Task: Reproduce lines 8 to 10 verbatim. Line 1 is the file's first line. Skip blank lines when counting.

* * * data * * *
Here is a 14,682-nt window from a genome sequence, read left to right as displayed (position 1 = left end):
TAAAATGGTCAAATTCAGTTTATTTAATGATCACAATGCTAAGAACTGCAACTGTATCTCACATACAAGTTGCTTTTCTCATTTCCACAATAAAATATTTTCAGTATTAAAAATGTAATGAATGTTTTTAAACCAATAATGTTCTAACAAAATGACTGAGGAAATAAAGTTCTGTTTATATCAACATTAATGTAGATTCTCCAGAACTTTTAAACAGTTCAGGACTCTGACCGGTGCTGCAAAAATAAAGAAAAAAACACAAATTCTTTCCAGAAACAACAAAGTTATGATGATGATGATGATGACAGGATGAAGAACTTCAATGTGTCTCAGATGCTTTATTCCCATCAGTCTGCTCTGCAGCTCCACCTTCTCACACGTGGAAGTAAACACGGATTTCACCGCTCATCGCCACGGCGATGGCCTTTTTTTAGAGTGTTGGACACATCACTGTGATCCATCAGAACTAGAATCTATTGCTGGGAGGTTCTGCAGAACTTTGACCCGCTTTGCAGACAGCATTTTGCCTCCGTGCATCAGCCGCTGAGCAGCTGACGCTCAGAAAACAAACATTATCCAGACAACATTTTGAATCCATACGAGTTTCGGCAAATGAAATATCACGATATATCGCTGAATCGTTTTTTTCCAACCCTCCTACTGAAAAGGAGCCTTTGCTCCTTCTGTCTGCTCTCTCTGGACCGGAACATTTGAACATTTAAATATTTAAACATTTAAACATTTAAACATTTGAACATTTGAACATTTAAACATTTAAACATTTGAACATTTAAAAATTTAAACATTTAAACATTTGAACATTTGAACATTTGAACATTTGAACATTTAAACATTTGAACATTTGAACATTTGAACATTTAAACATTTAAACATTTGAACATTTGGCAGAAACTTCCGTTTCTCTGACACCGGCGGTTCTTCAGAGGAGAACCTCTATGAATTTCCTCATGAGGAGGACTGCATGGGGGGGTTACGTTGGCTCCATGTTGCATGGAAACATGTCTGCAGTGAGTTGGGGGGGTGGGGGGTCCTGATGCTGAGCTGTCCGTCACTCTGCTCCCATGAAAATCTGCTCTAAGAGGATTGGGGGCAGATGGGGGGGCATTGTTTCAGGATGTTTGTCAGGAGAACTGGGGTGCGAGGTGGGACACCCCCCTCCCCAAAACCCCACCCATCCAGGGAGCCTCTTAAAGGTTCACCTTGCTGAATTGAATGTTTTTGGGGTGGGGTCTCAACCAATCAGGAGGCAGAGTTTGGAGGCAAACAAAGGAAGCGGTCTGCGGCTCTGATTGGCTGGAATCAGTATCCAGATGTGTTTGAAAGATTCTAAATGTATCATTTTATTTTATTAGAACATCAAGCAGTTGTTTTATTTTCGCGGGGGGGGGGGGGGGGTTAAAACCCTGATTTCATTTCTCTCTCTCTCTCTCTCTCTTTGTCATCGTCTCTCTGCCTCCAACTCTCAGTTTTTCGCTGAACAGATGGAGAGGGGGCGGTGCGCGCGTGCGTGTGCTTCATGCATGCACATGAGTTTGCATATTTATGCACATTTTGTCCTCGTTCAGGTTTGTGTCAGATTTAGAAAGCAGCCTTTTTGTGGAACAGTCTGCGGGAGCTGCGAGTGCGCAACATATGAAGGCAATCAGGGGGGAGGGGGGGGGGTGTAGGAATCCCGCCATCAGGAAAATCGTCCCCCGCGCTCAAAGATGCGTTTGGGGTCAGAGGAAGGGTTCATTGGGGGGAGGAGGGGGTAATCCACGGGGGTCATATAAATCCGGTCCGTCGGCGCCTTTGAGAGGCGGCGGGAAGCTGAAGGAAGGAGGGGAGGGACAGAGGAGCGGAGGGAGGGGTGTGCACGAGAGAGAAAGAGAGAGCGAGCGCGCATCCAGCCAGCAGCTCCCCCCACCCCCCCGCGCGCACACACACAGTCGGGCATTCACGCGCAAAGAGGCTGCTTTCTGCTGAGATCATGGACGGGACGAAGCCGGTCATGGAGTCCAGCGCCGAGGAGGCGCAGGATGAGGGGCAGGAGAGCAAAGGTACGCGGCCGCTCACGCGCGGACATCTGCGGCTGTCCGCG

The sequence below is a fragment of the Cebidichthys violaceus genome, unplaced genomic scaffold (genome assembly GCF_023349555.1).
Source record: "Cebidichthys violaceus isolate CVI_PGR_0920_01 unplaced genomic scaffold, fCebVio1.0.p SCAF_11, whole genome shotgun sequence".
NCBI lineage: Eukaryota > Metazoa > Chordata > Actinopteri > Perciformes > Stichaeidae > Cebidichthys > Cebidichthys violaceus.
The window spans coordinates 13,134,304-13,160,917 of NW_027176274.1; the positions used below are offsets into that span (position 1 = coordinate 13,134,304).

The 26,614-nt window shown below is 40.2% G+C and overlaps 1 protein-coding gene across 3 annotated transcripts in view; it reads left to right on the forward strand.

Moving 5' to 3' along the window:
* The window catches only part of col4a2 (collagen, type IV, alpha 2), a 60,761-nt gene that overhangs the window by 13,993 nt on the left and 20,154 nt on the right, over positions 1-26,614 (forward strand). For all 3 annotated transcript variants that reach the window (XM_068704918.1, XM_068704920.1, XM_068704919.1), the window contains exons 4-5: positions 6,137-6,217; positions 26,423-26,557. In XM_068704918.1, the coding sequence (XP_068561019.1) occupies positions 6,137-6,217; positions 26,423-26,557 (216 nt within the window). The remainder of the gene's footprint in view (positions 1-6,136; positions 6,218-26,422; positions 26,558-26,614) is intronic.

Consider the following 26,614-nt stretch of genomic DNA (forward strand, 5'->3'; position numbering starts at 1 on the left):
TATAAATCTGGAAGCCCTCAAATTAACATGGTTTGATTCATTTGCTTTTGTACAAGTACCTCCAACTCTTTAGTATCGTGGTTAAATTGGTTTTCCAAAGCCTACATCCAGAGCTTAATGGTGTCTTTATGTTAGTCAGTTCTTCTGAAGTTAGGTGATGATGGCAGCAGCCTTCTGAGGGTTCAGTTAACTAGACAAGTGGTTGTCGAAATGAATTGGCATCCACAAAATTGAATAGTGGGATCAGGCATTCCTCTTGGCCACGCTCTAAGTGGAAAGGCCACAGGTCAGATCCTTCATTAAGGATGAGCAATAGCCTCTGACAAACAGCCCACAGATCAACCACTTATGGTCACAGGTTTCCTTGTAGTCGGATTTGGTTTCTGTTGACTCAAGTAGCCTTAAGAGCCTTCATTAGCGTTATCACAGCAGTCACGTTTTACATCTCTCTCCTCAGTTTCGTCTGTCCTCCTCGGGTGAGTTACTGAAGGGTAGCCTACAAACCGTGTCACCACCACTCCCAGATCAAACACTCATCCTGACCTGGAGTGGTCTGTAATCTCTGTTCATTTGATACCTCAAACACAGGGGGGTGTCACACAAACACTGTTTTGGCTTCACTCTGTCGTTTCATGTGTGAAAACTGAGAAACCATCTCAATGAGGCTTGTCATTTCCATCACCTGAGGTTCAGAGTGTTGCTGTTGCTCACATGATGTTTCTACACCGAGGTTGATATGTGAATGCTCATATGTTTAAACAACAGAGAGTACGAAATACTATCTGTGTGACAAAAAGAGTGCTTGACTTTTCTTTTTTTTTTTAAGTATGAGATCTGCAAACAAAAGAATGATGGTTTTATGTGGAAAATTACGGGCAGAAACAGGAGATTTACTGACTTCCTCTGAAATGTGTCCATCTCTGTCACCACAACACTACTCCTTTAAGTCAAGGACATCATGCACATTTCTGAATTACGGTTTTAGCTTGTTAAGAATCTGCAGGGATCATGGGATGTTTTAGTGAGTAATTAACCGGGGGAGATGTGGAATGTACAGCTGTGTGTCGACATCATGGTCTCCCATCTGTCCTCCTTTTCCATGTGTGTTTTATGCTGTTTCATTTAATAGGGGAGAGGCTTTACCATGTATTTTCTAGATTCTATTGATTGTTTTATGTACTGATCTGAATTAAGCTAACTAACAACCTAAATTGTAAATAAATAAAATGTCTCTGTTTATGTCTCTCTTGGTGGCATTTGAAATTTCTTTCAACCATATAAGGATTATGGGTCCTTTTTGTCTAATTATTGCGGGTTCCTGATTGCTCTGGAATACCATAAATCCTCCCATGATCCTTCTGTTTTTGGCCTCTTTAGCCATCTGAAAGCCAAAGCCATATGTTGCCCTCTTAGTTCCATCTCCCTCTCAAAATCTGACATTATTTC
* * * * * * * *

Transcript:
Moving 5' to 3' along the window:
* The window catches only part of col4a2 (collagen, type IV, alpha 2), a 60,761-nt gene that overhangs the window by 13,993 nt on the left and 20,154 nt on the right, over positions 1-26,614 (forward strand). For all 3 annotated transcript variants that reach the window (XM_068704918.1, XM_068704920.1, XM_068704919.1), the window contains exons 4-5: positions 6,137-6,217; positions 26,423-26,557. In XM_068704918.1, the coding sequence (XP_068561019.1) occupies positions 6,137-6,217; positions 26,423-26,557 (216 nt within the window). The remainder of the gene's footprint in view (positions 1-6,136; positions 6,218-26,422; positions 26,558-26,614) is intronic.

Consider the following 26,614-nt stretch of genomic DNA (forward strand, 5'->3'; position numbering starts at 1 on the left):